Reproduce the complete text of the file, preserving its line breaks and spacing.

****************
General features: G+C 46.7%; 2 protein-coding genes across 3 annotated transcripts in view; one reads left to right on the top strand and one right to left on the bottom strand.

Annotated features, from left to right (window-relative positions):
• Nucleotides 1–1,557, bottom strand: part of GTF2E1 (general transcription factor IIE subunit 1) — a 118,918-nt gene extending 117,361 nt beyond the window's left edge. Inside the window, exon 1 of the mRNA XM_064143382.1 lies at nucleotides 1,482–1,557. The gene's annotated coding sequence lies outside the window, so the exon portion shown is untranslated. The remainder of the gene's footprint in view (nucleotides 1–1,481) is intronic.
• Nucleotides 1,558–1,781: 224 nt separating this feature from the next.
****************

General features: G+C 46.7%; 2 protein-coding genes across 3 annotated transcripts in view; one reads left to right on the top strand and one right to left on the bottom strand.

Annotated features, from left to right (window-relative positions):
• Nucleotides 1–1,557, bottom strand: part of GTF2E1 (general transcription factor IIE subunit 1) — a 118,918-nt gene extending 117,361 nt beyond the window's left edge. Inside the window, exon 1 of the mRNA XM_064143382.1 lies at nucleotides 1,482–1,557. The gene's annotated coding sequence lies outside the window, so the exon portion shown is untranslated. The remainder of the gene's footprint in view (nucleotides 1–1,481) is intronic.
• Nucleotides 1,558–1,781: 224 nt separating this feature from the next.